A 31-year-old New York woman was scheduled to appear before a judge on Sunday after being charged with murder as a hate crime for shoving a Hindu man to his death in front of an oncoming subway train.
Erika Menendez of the Bronx borough was motivated by hatred for Muslims and Hindus, according to the Queens district attorney's office.
"I pushed a Muslim off the train tracks because I hate Hindus and Muslims. Ever since 2001 when they put down the twin towers, I've been beating them up," she told police.
Menendez, who is awaiting arraignment in Queens Criminal Court, faces 25 years to life in prison if convicted.
The victim, 46-year-old Sunando Sen, was born in India and raised Hindu, a roommate told The New York Times.
The incident took place late Thursday at a station on the number 7 line in Queens.
Menendez -- who was speaking to herself as she paced along the platform, according to witnesses -- pushed the man as the train was pulling into the station. He apparently had his back to Menendez and did not see her.
Police released surveillance camera video footage via Twitter showing a woman running from the scene.
"The defendant is accused of committing what is every subway commuter's worst nightmare -- being suddenly and senselessly pushed into the path of an oncoming train," Queens district attorney Richard Brown said in a statement.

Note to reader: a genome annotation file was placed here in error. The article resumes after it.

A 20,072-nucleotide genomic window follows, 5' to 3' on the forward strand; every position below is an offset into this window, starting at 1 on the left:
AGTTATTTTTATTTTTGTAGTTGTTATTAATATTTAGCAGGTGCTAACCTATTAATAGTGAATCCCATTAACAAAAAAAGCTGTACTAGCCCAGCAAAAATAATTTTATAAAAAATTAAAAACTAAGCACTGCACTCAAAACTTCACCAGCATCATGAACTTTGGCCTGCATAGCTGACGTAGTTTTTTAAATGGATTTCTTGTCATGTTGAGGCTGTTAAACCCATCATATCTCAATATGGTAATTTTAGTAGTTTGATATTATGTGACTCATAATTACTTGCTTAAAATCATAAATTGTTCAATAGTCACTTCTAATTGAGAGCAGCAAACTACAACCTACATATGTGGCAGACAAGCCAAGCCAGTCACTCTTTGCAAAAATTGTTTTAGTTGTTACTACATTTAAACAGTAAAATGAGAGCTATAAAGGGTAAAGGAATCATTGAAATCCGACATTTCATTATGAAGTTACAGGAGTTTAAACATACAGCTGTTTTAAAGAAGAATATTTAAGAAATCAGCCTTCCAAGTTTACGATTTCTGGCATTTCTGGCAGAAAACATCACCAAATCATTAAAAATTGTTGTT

"The victim was allegedly shoved from behind and had no chance to defend himself. Beyond that, the hateful remarks allegedly made by the defendant and which precipitated the defendant's actions can never be tolerated by a civilized society."
Sen's death was eerily similar to that of a 58-year-old man killed on December 3 when he was pushed onto the tracks during a fight with a deranged man at a Manhattan subway station. The assailant, later identified as 30-year-old Naeem Davis, has been charged with murder. Davis is homeless.
A New York Post front page picture of the man on the tracks a split second before he was killed by the oncoming train provoked public fury as to why no one helped him -- and why the tabloid newspaper published the photo.
Several million people use the New York City subway system every day, but incidents of this kind are rare.
Before the December 3 death, the last time someone was pushed onto the rails and hit by a train was in 2010. The woman survived.
Thursday night's incident appeared to have scared many New York subway riders as they kept closer to the walls as trains rolled into station.
"It's horrible," said 46-year-old city resident Elena Rodriguez. "We're feeling so insecure now to be in the subway."